I’ve worked on a number of things related to audio this week. Logic World sounds better than ever.
Sound effects are now divided into subcategories, and you can adjust the volume of these individually.
Music Component Spatial Audio
Singers and Drums are unlike other sound effects in the game in that the sounds are generated at runtime. Previously, their sounds would always play at full volume no matter where you were in the world relative to the component. But this week I’ve figured out how to hook these generated sound effects into Unity’s spatial audio system.
Music Components will now play at full volume in both speakers until you are 50 meters away from them. From 50 meters until 100 meters, their volume will gradually fade to zero. Within this range, the sound will also become progressively “spread”; it will play more in your left speaker if the sound is coming from the left, and more from the right speaker if the sound is coming from the right.
These changes really make music components feel like part of the world. The full volume range is still large enough that you can build big music contraptions that play at full volume, but they’re no longer able to teleport sound to your ears from hundreds of meters away.
I’ve been working on the code that plays the music from Markku’s beautiful soundtrack. The music is streamed from disk; not only does this give you easy access to the music files if you want to play them outside of the game, but it allows mods to easily add music to the soundtrack.
I’ve also added an option called “Music Components Stop Game Music”, which is on by default. With this option on, a Singer or a Drum playing a note will cause the game music to quickly fade out if it’s playing. This way, your music contraptions won’t be blocked out by the game music.
Back in August of last year I was working on the posts backend for logicworld.net I decided to implement an RSS feed endpoint, however I completely forgot about it until a couple days ago, so here it is! You can, for example, get the feed for the “Development Updates” forum at https://logicworld.net/Forum/1/rss.xml, and this is how it looks like:
You can import this feed into services like
Feeder to get something like this:
This week I’ve finished our continuous integration system, which now also builds the server and uploads the whole game to Steam on all 3 platforms! This is how the pipeline looks now:
As you can see, the build times for the Unity project have been significantly improved since last week, thanks to caching generated Unity files that are reused between builds.
And yes, the game is officially on Steam, including a separate package for the dedicated server!
I added some properties in settings.succ that let you load directly into a save file when the game starts, rather than having to go through the main menu.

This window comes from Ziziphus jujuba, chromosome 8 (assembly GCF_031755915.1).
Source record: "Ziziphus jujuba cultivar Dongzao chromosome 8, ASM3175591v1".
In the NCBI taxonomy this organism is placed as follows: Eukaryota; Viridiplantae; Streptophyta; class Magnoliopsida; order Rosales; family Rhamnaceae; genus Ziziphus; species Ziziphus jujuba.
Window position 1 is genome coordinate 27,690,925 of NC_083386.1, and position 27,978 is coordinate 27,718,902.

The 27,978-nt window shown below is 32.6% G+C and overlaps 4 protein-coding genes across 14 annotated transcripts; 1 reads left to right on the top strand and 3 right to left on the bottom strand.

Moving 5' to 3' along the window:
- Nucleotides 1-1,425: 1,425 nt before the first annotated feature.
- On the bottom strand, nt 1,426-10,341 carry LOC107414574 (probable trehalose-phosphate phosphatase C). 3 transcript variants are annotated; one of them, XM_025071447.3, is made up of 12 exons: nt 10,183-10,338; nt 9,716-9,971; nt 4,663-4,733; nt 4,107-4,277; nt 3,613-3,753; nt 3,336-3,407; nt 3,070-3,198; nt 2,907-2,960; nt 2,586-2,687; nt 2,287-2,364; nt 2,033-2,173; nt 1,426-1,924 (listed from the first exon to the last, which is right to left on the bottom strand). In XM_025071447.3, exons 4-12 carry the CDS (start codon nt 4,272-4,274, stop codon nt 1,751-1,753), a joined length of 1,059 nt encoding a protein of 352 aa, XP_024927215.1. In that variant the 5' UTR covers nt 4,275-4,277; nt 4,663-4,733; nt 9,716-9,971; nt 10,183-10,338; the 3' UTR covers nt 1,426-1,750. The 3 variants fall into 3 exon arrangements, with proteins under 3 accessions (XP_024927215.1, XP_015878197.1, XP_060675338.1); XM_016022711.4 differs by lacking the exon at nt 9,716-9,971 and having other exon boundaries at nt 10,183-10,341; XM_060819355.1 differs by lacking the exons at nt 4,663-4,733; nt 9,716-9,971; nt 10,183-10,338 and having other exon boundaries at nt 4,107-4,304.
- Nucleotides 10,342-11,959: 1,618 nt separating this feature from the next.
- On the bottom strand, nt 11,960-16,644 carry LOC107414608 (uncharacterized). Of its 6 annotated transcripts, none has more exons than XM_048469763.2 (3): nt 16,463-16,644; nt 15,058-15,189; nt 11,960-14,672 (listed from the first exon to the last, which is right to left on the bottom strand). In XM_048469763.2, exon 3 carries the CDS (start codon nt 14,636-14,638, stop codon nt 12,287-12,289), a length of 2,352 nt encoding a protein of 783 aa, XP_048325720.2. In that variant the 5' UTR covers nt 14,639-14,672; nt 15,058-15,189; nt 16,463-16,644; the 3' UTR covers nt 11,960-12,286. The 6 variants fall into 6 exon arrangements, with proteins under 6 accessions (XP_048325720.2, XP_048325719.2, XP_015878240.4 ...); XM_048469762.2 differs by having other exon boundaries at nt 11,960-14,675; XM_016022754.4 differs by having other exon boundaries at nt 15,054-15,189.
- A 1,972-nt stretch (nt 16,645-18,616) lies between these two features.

This makes our lives easier when testing stuff, but hopefully it’s also a convenience to you :)
This week I added a whole bunch of features to the server, most of them related to security/permissions.
Servers can now have a whitelist of players who are allowed to connect.
Servers can now ban players and IP addresses from connecting.
Servers can now require a password to connect. Passwords are only sent over the network after being hashed with SHA-256.
Servers can now have a list of players who are admins. Admins can run commands on the server, and they will be sent the server’s console output, viewable in the client debug console.
When you run an integrated server for a singleplayer game, you automatically have admin permissions.
Max players per server
Servers can now have a maximum number of players connected to them. If someone tries to connect to a full server, that connection will be denied.
Pause empty servers
Servers now have an option (enabled by default) to pause the simulation when there are no players connected. Servers will also no longer save the game or make automatic backups when there are no players connected – nobody is changing the world, so saving or backing up would be redundant.
I’ve added some screens that tell the player important information about what happened to their game. First is the error screen, which lets the player know if there’s an error on startup or while loading a save. Next is the disconnection screen, which lets the player know if they’ve been unexpectedly disconnected from the server.
I’ve been fixing up the Mac OS version of Logic World! There’s still some work left to do, but here’s a picture of the game running on mac:
Shoutout to my friend Keaghan for lending me his macbook!
I made it work on linux lol
Next week, I intend to make a bunch of VMs with different Linux distros, so that we can test on as many configurations as possible.
See you next Wednesday!